The construction cost for the first phase of the transportation hub at First and Mission streets, which will initially serve buses from seven transit agencies and eventually electric trains from Caltrain and high-speed rail, has risen from $1.6 billion to $1.9 billion in the revised budget the authority adopted on July 11. The project's first phase includes demolishing the oldTransbay Terminal, building and operating a temporary terminal and building the five-story terminal, including bus decks and ramps, retail spaces, two below-ground rail levels and a rooftop park.
To cover the hefty cost increase, Heminger said, the authority will use some of the money that had been dedicated to the second phase of the project - the downtown extension that would carry trains from Fourth and King streets to the Transbay center. That portion of the project had never been fully funded, and is a key Bay Area project competing for major federal funding. But the soaring cost of the first phase means it will be an even bigger challenge to find the funding to lay rails to the new transit center.
"There's not enough money to deliver the full project - not before the increases and not after," said Adam Alberti, a spokesman for the authority. "The fact that the cost increased by $300 million means that a bigger hole needs to be plugged."
San Francisco Supervisor Scott Wiener, a commissioner and Transbay center supporter, said after the meeting that the cost increase was disappointing but not a serious setback for the downtown extension.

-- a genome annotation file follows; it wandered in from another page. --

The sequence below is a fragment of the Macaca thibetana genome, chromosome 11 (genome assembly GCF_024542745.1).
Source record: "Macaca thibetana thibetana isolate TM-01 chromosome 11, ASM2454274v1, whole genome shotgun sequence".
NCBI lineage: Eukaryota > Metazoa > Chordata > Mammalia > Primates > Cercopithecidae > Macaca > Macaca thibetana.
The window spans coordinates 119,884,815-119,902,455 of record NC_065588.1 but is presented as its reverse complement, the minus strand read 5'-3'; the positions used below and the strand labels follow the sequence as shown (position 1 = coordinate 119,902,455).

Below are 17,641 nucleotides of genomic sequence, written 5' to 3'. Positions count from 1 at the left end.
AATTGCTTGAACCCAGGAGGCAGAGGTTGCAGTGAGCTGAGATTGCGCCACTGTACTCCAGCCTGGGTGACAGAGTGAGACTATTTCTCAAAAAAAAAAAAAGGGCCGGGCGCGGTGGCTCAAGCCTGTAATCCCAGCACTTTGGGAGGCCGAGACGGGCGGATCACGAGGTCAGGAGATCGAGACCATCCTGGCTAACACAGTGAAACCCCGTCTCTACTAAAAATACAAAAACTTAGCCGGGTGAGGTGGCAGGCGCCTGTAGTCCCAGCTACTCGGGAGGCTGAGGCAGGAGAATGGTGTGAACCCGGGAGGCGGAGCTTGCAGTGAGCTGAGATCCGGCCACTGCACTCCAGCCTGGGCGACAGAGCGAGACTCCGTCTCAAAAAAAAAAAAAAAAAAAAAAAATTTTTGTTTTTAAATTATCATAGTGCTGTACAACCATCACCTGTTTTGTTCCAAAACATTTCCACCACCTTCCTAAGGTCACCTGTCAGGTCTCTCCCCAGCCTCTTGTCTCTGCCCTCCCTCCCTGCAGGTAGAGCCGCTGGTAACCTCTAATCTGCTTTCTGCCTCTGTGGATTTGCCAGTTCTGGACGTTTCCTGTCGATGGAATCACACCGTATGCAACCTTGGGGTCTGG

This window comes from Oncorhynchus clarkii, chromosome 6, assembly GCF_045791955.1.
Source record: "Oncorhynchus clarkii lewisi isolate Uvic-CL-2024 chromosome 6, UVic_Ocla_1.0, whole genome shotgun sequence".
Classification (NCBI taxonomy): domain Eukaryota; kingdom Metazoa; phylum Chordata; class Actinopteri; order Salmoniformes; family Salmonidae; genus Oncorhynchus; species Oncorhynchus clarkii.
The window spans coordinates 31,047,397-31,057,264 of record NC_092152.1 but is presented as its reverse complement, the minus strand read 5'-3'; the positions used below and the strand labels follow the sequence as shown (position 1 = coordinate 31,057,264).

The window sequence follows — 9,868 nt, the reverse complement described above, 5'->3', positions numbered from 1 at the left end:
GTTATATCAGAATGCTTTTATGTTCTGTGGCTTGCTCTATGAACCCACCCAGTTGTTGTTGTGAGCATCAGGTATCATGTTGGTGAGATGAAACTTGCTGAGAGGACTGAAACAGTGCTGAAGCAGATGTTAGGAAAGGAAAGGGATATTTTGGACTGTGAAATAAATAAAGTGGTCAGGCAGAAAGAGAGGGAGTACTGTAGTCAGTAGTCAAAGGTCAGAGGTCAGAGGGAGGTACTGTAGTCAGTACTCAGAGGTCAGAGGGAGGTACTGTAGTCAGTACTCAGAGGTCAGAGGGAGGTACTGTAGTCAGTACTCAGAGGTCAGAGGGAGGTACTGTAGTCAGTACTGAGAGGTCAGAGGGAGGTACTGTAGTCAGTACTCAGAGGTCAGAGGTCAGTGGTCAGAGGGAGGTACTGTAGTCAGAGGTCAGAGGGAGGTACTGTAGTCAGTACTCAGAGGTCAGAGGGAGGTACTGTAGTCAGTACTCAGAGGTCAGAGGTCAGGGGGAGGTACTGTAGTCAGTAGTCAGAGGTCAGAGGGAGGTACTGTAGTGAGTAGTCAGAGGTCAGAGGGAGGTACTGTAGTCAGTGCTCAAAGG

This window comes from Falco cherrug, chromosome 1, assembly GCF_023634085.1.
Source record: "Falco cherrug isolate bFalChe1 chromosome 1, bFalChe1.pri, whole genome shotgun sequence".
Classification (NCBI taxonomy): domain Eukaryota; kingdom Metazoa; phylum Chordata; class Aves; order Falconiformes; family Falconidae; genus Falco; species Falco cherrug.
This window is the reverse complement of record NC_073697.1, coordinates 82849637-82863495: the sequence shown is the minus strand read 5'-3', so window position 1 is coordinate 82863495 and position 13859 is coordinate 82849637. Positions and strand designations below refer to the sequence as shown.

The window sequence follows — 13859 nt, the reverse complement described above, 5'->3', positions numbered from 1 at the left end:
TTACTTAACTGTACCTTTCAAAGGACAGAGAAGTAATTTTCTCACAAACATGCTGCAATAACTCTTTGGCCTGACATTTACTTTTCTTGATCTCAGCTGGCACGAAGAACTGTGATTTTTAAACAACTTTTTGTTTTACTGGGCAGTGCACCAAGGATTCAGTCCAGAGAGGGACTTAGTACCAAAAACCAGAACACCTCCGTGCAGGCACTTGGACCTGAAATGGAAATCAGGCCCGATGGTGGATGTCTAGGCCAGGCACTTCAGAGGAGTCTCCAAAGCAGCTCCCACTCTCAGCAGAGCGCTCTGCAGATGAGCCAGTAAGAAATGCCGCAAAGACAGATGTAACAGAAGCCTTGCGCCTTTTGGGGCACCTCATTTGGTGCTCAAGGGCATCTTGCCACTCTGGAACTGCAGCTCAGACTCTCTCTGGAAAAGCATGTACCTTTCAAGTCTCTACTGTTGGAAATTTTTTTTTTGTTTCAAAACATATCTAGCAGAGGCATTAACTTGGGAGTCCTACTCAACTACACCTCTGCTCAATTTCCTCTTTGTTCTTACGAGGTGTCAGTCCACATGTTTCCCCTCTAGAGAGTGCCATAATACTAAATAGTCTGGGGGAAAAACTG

'We'll get it done'
"I don't think it will have a meaningful impact," he said. "We have always known that getting the downtown extension done would take a lot of work over a number of years, and this doesn't change that. We'll get it done."
Alberti blamed the cost spike on increased and unanticipated federal security requirements for the transit center, whose prominence will make it a potential target for terrorist attacks. A federal vulnerability analysis identified an additional $56.8 million in detection, communications and protection systems needed for the project.
The resurgent economy and construction industry also contributed, pushing bids on the last major contract - structural steel - 75 to 80 percent over estimates. The authority received a single bid, rejected it and repackaged the work into three separate contracts to attract more bidders. It worked, resulting in lower bids, but they were still $95 million more than budgeted.
"It's largely reflective of the fact that the economy, and especially the construction economy, is heating up," Alberti said.
While construction costs are rising, so are land values, and that will help the authority cover the $300 million overrun. To take advantage of the boom, some of the land sales funding the center will be accelerated so that money is available sooner, Alberti said. The authority also hopes to win additional Proposition K transportation sales tax funds in San Francisco, transit center impact fees and grants from the MTC. It also hopes to refinance a federal infrastructure loan.
But if those efforts fail, Heminger said, the authority may ask the commission to borrow toll money. He said the agency would consider that request but is unlikely to give any additional grants to the transit center project. The terminal is expected to open, without the downtown extension, in late 2017.
Alberti said the Transbay authority has made design changes to hold the costs down, including replacing the glass covering of the curvaceous center with a perforated metal skin. It's also adjusted estimated costs of future construction contracts upward to reflect the change in the economy.
The authority also hopes to win new state and federal grants. But the biggest hope is that the project is awarded $650 million or more from the federal New Starts program, a competitive grant program that has helped fund major Bay Area transit projects, including the Central Subway, the San Jose BART extension and the BART extension to San Francisco International Airport.